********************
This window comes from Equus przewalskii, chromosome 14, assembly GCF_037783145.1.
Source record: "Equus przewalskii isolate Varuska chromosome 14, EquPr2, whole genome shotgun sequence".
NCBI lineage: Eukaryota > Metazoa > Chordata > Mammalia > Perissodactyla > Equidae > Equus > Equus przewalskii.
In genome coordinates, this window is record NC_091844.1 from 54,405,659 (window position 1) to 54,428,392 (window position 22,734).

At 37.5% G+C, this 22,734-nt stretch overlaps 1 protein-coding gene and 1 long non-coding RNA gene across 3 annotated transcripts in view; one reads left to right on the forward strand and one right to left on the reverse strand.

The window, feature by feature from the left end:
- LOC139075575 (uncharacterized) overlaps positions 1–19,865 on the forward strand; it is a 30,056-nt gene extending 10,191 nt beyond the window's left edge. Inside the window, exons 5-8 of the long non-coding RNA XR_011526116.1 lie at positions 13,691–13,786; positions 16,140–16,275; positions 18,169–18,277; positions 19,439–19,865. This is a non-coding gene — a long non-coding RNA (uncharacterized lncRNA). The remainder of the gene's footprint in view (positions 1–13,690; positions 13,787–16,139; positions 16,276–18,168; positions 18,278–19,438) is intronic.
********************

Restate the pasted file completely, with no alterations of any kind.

This window comes from Equus przewalskii, chromosome 14, assembly GCF_037783145.1.
Source record: "Equus przewalskii isolate Varuska chromosome 14, EquPr2, whole genome shotgun sequence".
NCBI lineage: Eukaryota > Metazoa > Chordata > Mammalia > Perissodactyla > Equidae > Equus > Equus przewalskii.
In genome coordinates, this window is record NC_091844.1 from 54,405,659 (window position 1) to 54,428,392 (window position 22,734).

At 37.5% G+C, this 22,734-nt stretch overlaps 1 protein-coding gene and 1 long non-coding RNA gene across 3 annotated transcripts in view; one reads left to right on the forward strand and one right to left on the reverse strand.

The window, feature by feature from the left end:
- LOC139075575 (uncharacterized) overlaps positions 1–19,865 on the forward strand; it is a 30,056-nt gene extending 10,191 nt beyond the window's left edge. Inside the window, exons 5-8 of the long non-coding RNA XR_011526116.1 lie at positions 13,691–13,786; positions 16,140–16,275; positions 18,169–18,277; positions 19,439–19,865. This is a non-coding gene — a long non-coding RNA (uncharacterized lncRNA). The remainder of the gene's footprint in view (positions 1–13,690; positions 13,787–16,139; positions 16,276–18,168; positions 18,278–19,438) is intronic.